There are certain times – like when you are trying to lug home a week’s worth of groceries, or when it’s -20 out – that making use of alternate means of transportation like biking, walking, or taking the bus with a small child can be a bit of a challenge. But there are other times when choosing these environmentally friendly alternatives make for a better commute — and a better life — parent and child alike.

Here are 3 ways eco-friendly transportation options can save your sanity. Buckle up lads….

Baby in sling
Image courtesy of Hobo Mama.

1. Eating on the run

Anyone who has ever driven down the highway with a infant hungrily screaming their hearts out from their car seat knows that nothing gets stress levels higher, faster. It’s a high-stakes battle between an unbelievably primal instinct to meet your child’s needs, and the modern realities of schedules, traffic, and the dangers of pulling over onto the the narrow shoulder with semis whizzing by to pop in a bottle (or a breast).

Now imagine you were walking instead — you can easily nurse a child in a sling or a carrier, and a baby in a stroller can be given a bottle in a flash. Similarly, nursing on public transportation is a snap, and you don’t have to choose between getting to your destination on time and filling your baby’s belly.

2. Sensory stimulation

There’s a reason that people buy all of those dangling toys, jiggling doodads and and car activities — because staring at the interior of a Camry for hours every day is just boring. No wonder so many kids hate their car seats! Contrast that to the experience of riding on a parent’s bike, sitting up in a stroller, or walking alongside you, and there’s simply no contest.

Taking eco-friendly modes of transportation means that our children are constantly exposed to new sights, smells, and experiences, and they are able to more fully interact with these stimuli rather than just passively waiting for the journey to be over. There are countless opportunities to enhance verbal skills by describing the world around you and asking them questions about what they see, or interacting with new people on the bus each day.

Mother's Day Run and Walk
Mother’s Day Run and Walk. Image courtesy of Sangudo.

3. Fresh air and exercise

For us, and for them! I mean we all know we should be fitting some gym time into our daily schedule, but between work, taking care of kids, errands, cooking and Facebook, who has time? If getting active ceases to be an entirely separate activity, however, and starts being part of your daily life instead — by biking to the morning preschool run instead of driving — then you don’t have to worry about carving out that gym time anymore.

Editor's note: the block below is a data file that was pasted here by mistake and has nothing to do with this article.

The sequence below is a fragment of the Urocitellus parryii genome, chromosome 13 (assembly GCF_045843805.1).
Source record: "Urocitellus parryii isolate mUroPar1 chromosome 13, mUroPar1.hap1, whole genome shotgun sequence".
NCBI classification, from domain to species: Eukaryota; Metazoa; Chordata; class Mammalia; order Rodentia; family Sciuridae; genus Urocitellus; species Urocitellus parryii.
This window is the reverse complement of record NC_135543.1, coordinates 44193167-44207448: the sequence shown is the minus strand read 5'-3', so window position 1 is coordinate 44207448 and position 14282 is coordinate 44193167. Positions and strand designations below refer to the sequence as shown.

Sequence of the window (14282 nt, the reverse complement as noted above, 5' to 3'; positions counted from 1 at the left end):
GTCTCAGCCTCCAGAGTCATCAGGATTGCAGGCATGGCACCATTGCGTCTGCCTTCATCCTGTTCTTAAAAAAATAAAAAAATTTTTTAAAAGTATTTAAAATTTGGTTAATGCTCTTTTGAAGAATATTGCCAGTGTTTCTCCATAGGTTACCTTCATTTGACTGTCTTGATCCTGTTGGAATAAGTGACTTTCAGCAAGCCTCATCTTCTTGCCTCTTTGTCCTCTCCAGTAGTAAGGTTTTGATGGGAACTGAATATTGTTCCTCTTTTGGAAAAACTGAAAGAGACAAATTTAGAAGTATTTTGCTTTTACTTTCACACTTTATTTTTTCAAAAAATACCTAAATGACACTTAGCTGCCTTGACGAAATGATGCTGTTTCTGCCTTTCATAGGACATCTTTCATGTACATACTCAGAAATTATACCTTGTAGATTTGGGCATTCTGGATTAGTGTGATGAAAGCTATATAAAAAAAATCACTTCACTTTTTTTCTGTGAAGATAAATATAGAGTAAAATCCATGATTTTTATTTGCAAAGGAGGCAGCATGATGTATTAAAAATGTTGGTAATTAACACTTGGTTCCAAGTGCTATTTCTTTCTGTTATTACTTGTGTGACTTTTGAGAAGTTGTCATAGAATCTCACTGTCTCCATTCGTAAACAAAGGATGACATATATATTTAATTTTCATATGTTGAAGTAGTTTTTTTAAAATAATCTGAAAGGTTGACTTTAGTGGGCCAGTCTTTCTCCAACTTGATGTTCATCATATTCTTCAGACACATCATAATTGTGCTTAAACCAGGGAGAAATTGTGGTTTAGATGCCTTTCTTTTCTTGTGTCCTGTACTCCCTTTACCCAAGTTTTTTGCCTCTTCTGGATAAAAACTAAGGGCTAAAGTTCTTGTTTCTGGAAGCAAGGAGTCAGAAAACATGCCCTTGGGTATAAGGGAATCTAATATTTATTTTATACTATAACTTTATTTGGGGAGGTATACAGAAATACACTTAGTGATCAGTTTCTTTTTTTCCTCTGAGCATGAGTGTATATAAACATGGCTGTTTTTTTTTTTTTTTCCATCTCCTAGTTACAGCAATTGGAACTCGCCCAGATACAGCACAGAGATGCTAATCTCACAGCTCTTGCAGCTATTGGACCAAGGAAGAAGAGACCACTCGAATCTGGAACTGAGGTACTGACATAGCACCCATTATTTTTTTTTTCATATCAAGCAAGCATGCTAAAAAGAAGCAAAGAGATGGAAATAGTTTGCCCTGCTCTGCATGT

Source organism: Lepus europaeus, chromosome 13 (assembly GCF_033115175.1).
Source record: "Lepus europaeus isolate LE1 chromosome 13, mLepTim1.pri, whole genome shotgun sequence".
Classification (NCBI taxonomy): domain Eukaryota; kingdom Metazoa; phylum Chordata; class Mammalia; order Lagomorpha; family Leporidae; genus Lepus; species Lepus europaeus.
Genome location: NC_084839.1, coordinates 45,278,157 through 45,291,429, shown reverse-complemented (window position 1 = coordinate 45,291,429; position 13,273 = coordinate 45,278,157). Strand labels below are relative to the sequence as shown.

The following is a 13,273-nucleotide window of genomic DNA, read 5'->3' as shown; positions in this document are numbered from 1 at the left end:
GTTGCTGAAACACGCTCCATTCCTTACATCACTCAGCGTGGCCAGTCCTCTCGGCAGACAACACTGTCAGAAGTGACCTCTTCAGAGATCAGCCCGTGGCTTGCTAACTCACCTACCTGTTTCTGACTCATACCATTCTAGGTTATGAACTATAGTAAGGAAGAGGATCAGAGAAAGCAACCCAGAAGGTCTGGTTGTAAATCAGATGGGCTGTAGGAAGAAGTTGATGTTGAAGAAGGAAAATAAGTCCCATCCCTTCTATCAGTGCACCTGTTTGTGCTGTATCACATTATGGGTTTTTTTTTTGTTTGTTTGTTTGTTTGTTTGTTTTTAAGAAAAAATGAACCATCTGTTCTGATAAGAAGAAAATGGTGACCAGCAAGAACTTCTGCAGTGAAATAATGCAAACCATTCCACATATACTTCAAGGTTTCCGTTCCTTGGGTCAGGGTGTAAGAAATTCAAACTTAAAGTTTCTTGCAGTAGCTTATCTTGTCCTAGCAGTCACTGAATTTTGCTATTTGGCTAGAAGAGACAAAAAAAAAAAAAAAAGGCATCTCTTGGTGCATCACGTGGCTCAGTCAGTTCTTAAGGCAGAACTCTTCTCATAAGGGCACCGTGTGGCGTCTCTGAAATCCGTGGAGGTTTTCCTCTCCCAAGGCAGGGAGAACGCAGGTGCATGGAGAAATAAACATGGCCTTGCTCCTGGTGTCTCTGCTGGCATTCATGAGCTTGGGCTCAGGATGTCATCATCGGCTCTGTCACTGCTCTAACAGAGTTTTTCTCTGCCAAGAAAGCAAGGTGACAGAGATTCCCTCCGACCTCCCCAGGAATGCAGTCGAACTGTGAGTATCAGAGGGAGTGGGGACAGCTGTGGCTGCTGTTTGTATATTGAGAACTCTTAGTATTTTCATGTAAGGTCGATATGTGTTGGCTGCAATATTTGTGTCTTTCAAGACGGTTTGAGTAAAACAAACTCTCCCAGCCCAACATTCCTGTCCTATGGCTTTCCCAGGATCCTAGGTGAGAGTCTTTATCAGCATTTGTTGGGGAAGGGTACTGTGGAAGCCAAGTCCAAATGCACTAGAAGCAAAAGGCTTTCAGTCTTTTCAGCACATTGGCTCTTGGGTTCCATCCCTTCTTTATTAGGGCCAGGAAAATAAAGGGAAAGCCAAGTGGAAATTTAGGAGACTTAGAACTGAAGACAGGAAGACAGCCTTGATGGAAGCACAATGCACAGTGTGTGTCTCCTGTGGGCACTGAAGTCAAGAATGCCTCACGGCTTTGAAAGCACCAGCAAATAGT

The world is your gym! Plus I’d bet that those toddlers you’re hauling in a bike trailer could give you a better workout than any spin class, especially when they start shrieking “I have to pee!” If the distance is reasonable, walking provides an amazing way to get those little bodies working and, an as added bonus, the fresh air and exercise will tucker them out enough that bedtimes become a breeze. (Well, if not a breeze, at least a little less screamy. Maybe?)

Who knew? Choosing eco-friendly options that promise to save the environment might just end up saving your sanity, too! And remember that making changes like this never has to be an all or nothing proposition — even designating one or two days a week to be car-free means you are reducing your vehicle use by 14 to 29 percent. That’s huge! Now sing it with me, friends, “The wheels on the bus go round and round, round and round…”

Feature image courtesy of Tom Page 

By Madeleine Somerville

Madeleine Somerville is the author of All You Need Is Less: An Eco-Friendly Guide to Guilt-Free Green Living and Stress-Free Simplicity. She is a writer, wannabe hippie and lover of soft cheeses. She lives in Edmonton, Canada, with her daughter. You can also find Madeleine at her blog, Sweet Madeleine.